Letter to the Editor

Treatment of immigrants already bad

Monday, November 28, 2016

There’s been lots of chatter on social media and among pundits, warning that the treatment of immigrant kids and English language learners is going to “get worse” under a Donald Trump presidency.

Some people on Twitter are even monitoring incidents in which Latino students in particular have been targeted.

But I wonder: When were these students not targeted? When did immigrant students and their families ever have it easy?

People are often surprised to hear that many of these children, with brown skin and “foreign-sounding” names, are U.S. citizens by birth. Yet 95 percent of Latino students in U.S. public schools are American citizens, according the latest survey by the National Council of La Raza.

Immigration is no longer the primary factor driving Latino population growth. In fact, since 2009, the number of Mexican immigrants leaving the U.S., voluntarily and involuntarily, has exceeded the number of new arrivals.

I’ve been reporting on education for 27 years and covered lots of stories about this population, especially this year as we’ve set out to report on how the nation can educate the nearly 5 million students who are learning English. And I can’t imagine things getting that much worse, especially for Latinos who arrived as toddlers or were born in this country...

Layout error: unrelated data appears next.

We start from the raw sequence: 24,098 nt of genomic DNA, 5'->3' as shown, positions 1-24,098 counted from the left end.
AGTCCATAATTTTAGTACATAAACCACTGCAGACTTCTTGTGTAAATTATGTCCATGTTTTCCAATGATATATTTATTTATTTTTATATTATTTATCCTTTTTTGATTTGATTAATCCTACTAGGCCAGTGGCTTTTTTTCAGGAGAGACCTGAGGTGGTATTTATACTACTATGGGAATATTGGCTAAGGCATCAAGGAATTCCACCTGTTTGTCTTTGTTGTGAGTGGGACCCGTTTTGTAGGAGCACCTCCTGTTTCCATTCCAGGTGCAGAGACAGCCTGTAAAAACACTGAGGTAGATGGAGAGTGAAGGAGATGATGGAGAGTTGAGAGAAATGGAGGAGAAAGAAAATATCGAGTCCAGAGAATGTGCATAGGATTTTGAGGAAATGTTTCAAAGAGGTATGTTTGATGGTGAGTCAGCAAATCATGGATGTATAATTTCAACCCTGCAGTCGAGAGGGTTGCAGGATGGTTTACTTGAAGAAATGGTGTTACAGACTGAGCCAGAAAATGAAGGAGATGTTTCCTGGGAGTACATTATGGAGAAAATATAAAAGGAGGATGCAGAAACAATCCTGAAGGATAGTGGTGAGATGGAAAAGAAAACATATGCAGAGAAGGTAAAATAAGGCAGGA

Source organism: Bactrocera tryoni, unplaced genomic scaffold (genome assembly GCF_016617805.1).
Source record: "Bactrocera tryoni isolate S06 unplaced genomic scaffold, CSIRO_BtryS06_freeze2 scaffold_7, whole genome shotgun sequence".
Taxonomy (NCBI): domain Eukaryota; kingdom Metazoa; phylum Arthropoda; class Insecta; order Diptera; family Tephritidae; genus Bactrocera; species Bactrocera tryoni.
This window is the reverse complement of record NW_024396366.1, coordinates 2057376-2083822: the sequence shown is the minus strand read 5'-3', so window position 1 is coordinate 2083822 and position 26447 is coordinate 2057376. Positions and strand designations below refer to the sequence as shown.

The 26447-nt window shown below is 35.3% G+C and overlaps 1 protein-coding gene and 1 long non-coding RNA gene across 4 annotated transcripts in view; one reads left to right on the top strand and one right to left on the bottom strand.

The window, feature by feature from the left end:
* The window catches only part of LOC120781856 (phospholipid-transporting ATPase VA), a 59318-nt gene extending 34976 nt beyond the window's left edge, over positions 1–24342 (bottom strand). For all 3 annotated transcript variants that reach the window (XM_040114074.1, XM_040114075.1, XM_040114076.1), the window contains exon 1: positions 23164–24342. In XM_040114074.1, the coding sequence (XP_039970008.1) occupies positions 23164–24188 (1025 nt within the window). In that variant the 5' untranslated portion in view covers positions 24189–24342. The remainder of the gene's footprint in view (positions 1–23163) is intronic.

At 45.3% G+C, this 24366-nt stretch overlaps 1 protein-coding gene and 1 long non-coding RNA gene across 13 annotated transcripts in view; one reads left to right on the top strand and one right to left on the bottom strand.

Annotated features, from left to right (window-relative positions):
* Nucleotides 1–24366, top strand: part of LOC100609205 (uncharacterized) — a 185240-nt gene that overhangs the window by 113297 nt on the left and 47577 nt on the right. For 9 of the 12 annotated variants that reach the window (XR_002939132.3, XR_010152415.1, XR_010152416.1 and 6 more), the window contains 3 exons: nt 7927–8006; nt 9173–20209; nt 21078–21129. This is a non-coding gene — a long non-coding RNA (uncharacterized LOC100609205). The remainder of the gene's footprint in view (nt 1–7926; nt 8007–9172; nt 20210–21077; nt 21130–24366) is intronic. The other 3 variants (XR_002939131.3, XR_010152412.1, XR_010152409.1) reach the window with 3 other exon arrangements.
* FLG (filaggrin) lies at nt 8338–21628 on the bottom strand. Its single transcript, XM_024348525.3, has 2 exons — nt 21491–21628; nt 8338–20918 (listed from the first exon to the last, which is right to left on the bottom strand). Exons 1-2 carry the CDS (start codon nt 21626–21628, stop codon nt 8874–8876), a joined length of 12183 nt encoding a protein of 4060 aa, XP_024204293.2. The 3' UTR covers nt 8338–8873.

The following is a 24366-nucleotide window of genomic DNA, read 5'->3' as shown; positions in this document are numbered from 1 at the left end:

The Obama administration has, in fact, deported more people than any other previous administration, earning him the nickname “deporter-in-chief.”

We are, after all, as much a nation of immigrants as we are a nation of laws.

And so, under the Obama administration we’ve deported tens of thousands of “unaccompanied minors” mostly from Central America, many of them fleeing drug gangs and violence. Yashua Cantillano, 13, and his 11-year-old brother Alinhoel from Honduras were typical. They fled their home in Tegucigalpa with a change of clothes, water and their mother’s phone number scribbled on a piece of paper.

In the short time Yashua was enrolled in a school, he was among the top achieving students in his class. He was happy and finally felt safe. When I called months later to see what happened, Yashua and his entire family had been deported.

The National Council of La Raza this summer released some eye-opening figures. They show that Latinos under 18 years of age now total 18.2 million in the U.S., a 47 percent spike since 2000.

Most, 62 percent, live in poverty. By 2023, they’ll make up a third of the nation’s total K-12 school enrollment.

So, the question remains. Should Latinos and immigrant kids in particular be more afraid of being profiled and targeted for deportation just because Donald Trump got elected?

Are they more likely to be denied a quality education?

We don’t know. What I do know for certain is that life for many of these young people has never been easy, in or out of school. Its been pretty tough for a long, long time.